Heading North, Mandalay

Mandalay is the second biggest city and the former capital of Myanmar. The most interesting part is probably the taxi ride up in an open cart up a windy road.

Arrived at Mandalay hills, I was courageous enough take the south gate and walk 1729 stairs up to the top.

Fascinating and spiritual climb.One of the best aspects was talking to people on the way up. They practised English and I learnt about the culture and history of the Hill and the old palace. In this wonderful old building, constructed in the traditional style, were several very young students being taught by a senior monk in a most reverential and timeless way.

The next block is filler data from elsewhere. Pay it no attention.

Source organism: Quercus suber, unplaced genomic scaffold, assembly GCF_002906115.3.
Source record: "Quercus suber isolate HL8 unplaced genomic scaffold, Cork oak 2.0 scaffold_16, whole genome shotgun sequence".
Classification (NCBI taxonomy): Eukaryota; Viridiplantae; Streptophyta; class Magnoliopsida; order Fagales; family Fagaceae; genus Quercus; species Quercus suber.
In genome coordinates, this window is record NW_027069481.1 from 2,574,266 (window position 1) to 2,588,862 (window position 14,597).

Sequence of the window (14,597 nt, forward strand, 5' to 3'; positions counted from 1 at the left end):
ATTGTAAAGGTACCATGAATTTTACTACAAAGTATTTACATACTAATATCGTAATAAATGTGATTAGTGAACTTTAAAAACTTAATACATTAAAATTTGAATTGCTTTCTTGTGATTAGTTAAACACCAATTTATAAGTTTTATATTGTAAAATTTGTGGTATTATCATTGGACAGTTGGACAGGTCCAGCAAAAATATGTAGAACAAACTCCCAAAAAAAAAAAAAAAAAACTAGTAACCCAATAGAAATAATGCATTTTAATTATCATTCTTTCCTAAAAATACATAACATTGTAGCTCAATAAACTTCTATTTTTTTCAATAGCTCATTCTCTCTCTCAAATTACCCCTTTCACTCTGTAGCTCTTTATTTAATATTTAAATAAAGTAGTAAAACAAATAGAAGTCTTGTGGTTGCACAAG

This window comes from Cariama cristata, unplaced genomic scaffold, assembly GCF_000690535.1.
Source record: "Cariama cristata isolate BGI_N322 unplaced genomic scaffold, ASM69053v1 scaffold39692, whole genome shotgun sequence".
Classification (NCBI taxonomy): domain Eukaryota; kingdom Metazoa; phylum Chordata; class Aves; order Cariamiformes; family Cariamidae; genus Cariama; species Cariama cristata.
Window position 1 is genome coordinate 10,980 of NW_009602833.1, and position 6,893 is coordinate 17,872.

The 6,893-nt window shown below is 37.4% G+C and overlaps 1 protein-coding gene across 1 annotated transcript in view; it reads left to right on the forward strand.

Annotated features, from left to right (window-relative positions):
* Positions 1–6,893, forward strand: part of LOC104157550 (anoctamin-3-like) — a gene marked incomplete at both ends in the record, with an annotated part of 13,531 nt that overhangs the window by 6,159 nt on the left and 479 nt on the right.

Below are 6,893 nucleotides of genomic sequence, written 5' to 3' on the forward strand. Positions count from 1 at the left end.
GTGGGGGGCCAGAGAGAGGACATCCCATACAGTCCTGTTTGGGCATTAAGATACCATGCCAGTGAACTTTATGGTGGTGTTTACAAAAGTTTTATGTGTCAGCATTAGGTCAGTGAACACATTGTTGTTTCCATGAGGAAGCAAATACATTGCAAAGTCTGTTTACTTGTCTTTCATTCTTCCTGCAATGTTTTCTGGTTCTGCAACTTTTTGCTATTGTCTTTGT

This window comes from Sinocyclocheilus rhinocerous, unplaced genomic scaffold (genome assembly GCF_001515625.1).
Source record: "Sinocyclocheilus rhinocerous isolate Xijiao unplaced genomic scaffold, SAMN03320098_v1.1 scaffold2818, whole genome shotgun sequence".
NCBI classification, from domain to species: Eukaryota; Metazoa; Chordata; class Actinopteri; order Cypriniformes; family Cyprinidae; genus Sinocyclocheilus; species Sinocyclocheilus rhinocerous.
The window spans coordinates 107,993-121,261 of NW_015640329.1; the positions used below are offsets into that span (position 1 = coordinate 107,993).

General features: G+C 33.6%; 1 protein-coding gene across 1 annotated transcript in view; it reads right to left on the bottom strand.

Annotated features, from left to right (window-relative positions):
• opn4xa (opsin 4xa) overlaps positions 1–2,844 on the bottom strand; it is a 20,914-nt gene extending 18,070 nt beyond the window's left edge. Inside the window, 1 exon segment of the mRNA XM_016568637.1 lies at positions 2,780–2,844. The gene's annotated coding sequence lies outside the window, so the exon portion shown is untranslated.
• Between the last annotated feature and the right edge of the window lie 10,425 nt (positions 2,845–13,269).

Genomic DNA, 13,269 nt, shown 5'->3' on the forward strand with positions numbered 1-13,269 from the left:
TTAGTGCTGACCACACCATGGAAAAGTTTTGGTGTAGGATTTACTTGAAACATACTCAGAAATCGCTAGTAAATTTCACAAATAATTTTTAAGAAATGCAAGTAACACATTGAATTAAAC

Stop in Burma | OrganicIsBeautiful
Stop in Burma | OrganicIsBeautiful

The entrance to the stairway is protected by two Chinthes, huge leogryphs that often guard temples or pagodas in Southeast Asia. The Chinthe is also on the Kyat, Burma’s official currency.

Bagan, a bicycle ride away

More than 3,500 religious buildings, temples, pagodas, monasteries and halls have survived the centuries and earthquakes. A mystic vibe surrounded the 40 sq km of plain.

Wandering around the area and discovering these buildings was an exceptionally rewarding.

Picture credit: TWJ

What is your image of Myanmar? If you have been there recently, feel free to share your experience, I am very curious to hear about the changes since I was there!